Archives for posts with tag: Market

Yesterday was the annual market at Järna outside Stockholm. We went not to sell but to soak in the atmosphere, meet friends and make some new contacts – like people into fermenting as well as ecological gardening.

At Skillebyholm the anthroposophy center of Sweden

Some more random pictures

An orderly lumber pile

Compost labeling

The immaculate herb garden

Real oregano

A dragon fly befriended me

More storage

The kitchen garden – beans

Tomatoes

Lots of good ideas and inspiration.

I met some fermenters too (but no pictures alas). I did get info to try to get them to come to Uppsala for the next Fermentation Festival in March next year.

The high point of the Pajala Market was, of course, the Rai Rai Band!

Yesterday was the big Fermentation Day in Uppsala. All sorts of fermentation were represented.

We have been planning this since last year, and last week was one week of intense preparation. This event was modeled on the Fermentation Festival in Uddebo, which we have participated in the previous three years. The organisers in Uddebo wanted to take a break (and rest), so we felt we had to try doing it in Uppsala. Luckily an old friend Kent Wennman was equally enthusiastic. He has an event location as well as a great deal of experience in arranging events in Uppsala, so all the organising went smoothly. As it was our first time at this subject we worried that it could be a flop. On the other hand it could get out of hand. As it turned out it almost got out of hand, but went very well.

We planned to have good sales.

Photo; Joel Öhlund

When the doors opened, the crowd flowed in in a steady stream all day. I was surprised that so many were interested in miso and koji, and was so overwhelmed that I didn’t have time to take any good pictures.

I didn’t forget to hold my talk on how to make homemade miso and koji.

Photo; Finn Öhlund

We had 5 kinds of fermented vegetables, 6 kinds of miso and 3 types of koji. We thought we had a good supply of everything including extra jars of fermentations and packages, so we could package more on the spot, but alas we ran out early and should have had more.

It went so well, we are already talking about having another fermentation day soon.

I still have a little barley and rye koji left from last years production, but no rice koji. Time to get busy. I’ll need some to sell at the Fermentation Day in Uppsala, and a lot to use for making miso and amazake throughout this year.

The first thing is to rinse and soak some rice.

While it’s soaking all day, I can clean the utensils and equipment.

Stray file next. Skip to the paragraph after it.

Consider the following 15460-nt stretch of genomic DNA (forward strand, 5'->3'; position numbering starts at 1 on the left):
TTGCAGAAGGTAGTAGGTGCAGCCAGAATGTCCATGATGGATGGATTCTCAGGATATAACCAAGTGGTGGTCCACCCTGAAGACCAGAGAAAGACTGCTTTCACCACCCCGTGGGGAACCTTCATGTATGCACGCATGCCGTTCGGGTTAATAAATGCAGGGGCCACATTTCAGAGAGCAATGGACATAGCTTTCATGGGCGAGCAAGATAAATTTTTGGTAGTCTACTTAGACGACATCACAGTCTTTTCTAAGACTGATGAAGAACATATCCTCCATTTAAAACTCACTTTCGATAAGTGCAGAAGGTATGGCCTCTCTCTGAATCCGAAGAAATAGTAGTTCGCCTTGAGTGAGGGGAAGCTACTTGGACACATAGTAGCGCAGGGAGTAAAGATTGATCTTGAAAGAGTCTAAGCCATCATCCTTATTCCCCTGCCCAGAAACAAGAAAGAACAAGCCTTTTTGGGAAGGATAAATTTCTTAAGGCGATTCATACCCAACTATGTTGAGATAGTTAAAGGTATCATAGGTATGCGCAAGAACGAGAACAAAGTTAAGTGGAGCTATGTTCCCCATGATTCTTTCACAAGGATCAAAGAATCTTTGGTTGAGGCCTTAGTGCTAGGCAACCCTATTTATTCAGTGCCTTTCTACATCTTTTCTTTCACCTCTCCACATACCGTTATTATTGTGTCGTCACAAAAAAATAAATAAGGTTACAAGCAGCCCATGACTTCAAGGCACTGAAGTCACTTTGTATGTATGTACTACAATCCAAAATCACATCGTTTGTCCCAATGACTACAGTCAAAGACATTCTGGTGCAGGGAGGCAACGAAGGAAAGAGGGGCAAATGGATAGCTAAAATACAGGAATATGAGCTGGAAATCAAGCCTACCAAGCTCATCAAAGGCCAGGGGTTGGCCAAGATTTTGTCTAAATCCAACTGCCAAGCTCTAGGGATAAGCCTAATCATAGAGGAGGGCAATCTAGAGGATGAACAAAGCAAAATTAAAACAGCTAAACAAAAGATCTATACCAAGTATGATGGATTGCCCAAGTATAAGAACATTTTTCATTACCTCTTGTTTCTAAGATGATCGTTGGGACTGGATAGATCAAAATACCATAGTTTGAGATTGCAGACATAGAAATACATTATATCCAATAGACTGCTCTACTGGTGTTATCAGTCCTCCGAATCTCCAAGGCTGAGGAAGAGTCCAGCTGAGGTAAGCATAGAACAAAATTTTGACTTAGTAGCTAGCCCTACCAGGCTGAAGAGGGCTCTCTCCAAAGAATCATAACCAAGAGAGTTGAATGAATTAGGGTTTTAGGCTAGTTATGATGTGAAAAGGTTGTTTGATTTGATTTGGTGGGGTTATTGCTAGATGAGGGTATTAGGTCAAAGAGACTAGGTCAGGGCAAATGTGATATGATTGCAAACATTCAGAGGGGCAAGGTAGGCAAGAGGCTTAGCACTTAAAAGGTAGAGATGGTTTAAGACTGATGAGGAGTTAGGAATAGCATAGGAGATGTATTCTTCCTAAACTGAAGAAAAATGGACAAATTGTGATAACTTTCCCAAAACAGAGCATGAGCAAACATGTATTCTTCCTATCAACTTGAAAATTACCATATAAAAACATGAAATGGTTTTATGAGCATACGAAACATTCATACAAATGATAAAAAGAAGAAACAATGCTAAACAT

We made a bunch more timchi (kimchi) of the sauerkraut type.

I’m runing out of fermentation jars (they’re all full), and I couldn’t find any the right size to buy, so I had to get one of my abandoned stoneware crocks out.

We are planning for a Fermentation Day in Uppsala, the second of March, at Håga, with market, workshops, talks, demonstrations, cafe etc. The crock full of timchi will be a nice eye catcher for my market stall.

More information about the Fermentation Day will be posted later. Or contact me with questions.

+1 C, rain and wind. I Took off early to head back home.

After the early morning drizzle cleared up the day turned out great.

Good weather, good crowd and good sales.

For many years now I have been helping with the Christmas dinners here at Djurby Gård, and not going to the Fyris Market until April, but this year no dinners, so I do the markets when the weather is good enough. Today is the first of advent and yesterday was the first of the popular advent markets. There are many holiday season markets all over the place. I probably should try some of the other markets, but I went to my usual Fyristorg Market. 



The weather was cold and windy and alot of people stayed home or were at other markets, and all I had was pumpkins and pickles, but sales were very good. 

The guy selling mistletoe.

We like Kobe too. 


It’s a nice town on the coast of the Pacific Ocean – a bit cheaper and more funky than Kyoto. We can stay here and still get to Kyoto easy and fast by train with a Japan Railways Pass. The best, tho, is that we have made some good friends here.
Our favorite place to stay, the Yume Nomad Hostel is here. We are now nested in here for the rest of our stay. 

It is inexpensive, quiet, artsy, and a great gathering place where you can meet like-minded travelers and locals in a laid-back and cozy atmosphere.

Our hosts (and old friends)


Then there is the traditional market Higashiyama Shotengai nearby to get lost in and find just about any thing under the sun, such as traditional japanese underware, an extra suitcase or tofu or lunch. 

Grilled mochi balls

Kabocha pumpkins
We buy our supplies for cooking meals at the hostel here. The best place to buy miso and pickled vegetables was still there, of course. And the family that runs the stall was so glad to see us again. 

Three years ago we met Bun, the coffee enthusiast, at Yume Nomad. Since then he has established himself in the business and moved to a new shop in down town Kobe near Sannomiya station. We got a great cup of ethiopian coffee and spent some time talking about coffee and old times. 


The Ikuta Jinga Shinto Temple was almost next door and demanded a visit. History has it that it was establised around 200 AD. It has been burnt down and destroyed in wars and natural disasters many times but always rebuilt. 


Now it still stands majestic amoung the high rise.